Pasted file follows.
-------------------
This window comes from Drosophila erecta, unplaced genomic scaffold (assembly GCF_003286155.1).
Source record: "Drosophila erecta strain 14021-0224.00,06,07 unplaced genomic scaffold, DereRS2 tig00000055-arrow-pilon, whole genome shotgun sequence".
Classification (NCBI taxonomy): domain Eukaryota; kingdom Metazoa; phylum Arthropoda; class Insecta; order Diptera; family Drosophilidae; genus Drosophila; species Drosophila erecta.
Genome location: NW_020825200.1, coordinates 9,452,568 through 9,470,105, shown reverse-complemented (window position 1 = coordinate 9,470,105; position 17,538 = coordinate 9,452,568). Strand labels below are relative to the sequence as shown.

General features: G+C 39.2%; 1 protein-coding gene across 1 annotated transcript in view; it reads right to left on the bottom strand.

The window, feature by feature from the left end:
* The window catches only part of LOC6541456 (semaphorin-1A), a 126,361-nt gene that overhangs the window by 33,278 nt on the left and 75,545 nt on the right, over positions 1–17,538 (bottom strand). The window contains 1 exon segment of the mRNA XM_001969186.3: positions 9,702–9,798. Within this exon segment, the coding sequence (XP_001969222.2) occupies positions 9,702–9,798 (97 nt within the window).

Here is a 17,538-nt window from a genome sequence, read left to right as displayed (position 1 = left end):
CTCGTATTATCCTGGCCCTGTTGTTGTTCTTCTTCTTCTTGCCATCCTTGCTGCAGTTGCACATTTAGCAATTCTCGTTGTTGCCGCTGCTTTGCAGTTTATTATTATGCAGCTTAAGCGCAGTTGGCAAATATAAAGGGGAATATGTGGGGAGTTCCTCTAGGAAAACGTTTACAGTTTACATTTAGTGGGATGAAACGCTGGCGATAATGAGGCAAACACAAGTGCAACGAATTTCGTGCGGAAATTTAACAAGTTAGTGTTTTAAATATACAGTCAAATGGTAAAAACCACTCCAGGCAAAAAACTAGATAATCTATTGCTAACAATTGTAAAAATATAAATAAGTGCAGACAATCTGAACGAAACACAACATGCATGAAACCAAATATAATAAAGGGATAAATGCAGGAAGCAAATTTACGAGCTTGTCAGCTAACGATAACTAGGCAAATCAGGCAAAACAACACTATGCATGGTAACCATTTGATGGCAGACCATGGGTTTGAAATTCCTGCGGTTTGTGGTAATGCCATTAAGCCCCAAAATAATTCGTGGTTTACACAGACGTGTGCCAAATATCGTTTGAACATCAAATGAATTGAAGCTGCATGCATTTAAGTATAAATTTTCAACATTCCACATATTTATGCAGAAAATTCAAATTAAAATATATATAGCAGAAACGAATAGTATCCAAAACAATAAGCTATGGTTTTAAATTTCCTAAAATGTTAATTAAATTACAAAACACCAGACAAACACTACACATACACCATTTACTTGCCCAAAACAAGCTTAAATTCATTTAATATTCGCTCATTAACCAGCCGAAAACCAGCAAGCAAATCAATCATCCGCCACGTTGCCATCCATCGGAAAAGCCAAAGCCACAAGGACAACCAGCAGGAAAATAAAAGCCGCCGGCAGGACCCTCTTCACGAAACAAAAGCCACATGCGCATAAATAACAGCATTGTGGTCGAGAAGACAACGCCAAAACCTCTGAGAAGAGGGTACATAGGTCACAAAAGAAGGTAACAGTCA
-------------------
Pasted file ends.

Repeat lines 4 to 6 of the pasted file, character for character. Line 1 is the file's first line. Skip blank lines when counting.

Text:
Genome location: NW_020825200.1, coordinates 9,452,568 through 9,470,105, shown reverse-complemented (window position 1 = coordinate 9,470,105; position 17,538 = coordinate 9,452,568). Strand labels below are relative to the sequence as shown.

General features: G+C 39.2%; 1 protein-coding gene across 1 annotated transcript in view; it reads right to left on the bottom strand.

The window, feature by feature from the left end: